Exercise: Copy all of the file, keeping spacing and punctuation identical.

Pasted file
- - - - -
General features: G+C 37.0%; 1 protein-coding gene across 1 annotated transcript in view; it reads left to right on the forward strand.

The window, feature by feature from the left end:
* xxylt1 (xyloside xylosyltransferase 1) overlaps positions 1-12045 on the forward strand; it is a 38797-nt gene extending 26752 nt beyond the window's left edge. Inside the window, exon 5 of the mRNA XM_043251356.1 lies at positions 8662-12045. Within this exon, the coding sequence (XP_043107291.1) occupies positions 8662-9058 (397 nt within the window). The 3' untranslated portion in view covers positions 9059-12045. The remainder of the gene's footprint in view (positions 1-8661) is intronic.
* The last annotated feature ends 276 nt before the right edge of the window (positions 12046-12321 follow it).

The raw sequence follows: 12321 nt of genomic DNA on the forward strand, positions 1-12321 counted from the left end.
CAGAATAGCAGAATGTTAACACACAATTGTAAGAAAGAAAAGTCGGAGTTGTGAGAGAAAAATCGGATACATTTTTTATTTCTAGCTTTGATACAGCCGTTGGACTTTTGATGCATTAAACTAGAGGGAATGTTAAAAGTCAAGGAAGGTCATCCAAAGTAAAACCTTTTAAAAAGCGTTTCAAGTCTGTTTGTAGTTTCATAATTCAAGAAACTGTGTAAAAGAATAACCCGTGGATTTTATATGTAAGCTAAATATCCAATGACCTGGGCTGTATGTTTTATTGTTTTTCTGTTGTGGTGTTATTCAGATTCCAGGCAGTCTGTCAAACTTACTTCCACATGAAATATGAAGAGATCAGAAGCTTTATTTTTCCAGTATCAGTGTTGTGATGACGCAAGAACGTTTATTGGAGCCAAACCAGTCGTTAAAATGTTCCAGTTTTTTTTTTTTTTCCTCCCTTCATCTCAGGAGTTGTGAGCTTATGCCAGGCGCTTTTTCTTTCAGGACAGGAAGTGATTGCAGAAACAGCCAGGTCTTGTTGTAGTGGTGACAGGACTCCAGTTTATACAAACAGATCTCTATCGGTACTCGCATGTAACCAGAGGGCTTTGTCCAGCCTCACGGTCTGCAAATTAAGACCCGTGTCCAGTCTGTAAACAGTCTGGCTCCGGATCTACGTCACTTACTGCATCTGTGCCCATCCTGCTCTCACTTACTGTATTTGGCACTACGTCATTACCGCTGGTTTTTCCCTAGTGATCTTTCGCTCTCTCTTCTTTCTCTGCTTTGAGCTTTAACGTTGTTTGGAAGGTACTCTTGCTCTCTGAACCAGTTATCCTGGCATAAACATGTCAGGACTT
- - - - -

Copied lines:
General features: G+C 37.0%; 1 protein-coding gene across 1 annotated transcript in view; it reads left to right on the forward strand.

The window, feature by feature from the left end:
* xxylt1 (xyloside xylosyltransferase 1) overlaps positions 1-12045 on the forward strand; it is a 38797-nt gene extending 26752 nt beyond the window's left edge. Inside the window, exon 5 of the mRNA XM_043251356.1 lies at positions 8662-12045. Within this exon, the coding sequence (XP_043107291.1) occupies positions 8662-9058 (397 nt within the window). The 3' untranslated portion in view covers positions 9059-12045. The remainder of the gene's footprint in view (positions 1-8661) is intronic.
* The last annotated feature ends 276 nt before the right edge of the window (positions 12046-12321 follow it).

The raw sequence follows: 12321 nt of genomic DNA on the forward strand, positions 1-12321 counted from the left end.
CAGAATAGCAGAATGTTAACACACAATTGTAAGAAAGAAAAGTCGGAGTTGTGAGAGAAAAATCGGATACATTTTTTATTTCTAGCTTTGATACAGCCGTTGGACTTTTGATGCATTAAACTAGAGGGAATGTTAAAAGTCAAGGAAGGTCATCCAAAGTAAAACCTTTTAAAAAGCGTTTCAAGTCTGTTTGTAGTTTCATAATTCAAGAAACTGTGTAAAAGAATAACCCGTGGATTTTATATGTAAGCTAAATATCCAATGACCTGGGCTGTATGTTTTATTGTTTTTCTGTTGTGGTGTTATTCAGATTCCAGGCAGTCTGTCAAACTTACTTCCACATGAAATATGAAGAGATCAGAAGCTTTATTTTTCCAGTATCAGTGTTGTGATGACGCAAGAACGTTTATTGGAGCCAAACCAGTCGTTAAAATGTTCCAGTTTTTTTTTTTTTTCCTCCCTTCATCTCAGGAGTTGTGAGCTTATGCCAGGCGCTTTTTCTTTCAGGACAGGAAGTGATTGCAGAAACAGCCAGGTCTTGTTGTAGTGGTGACAGGACTCCAGTTTATACAAACAGATCTCTATCGGTACTCGCATGTAACCAGAGGGCTTTGTCCAGCCTCACGGTCTGCAAATTAAGACCCGTGTCCAGTCTGTAAACAGTCTGGCTCCGGATCTACGTCACTTACTGCATCTGTGCCCATCCTGCTCTCACTTACTGTATTTGGCACTACGTCATTACCGCTGGTTTTTCCCTAGTGATCTTTCGCTCTCTCTTCTTTCTCTGCTTTGAGCTTTAACGTTGTTTGGAAGGTACTCTTGCTCTCTGAACCAGTTATCCTGGCATAAACATGTCAGGACTT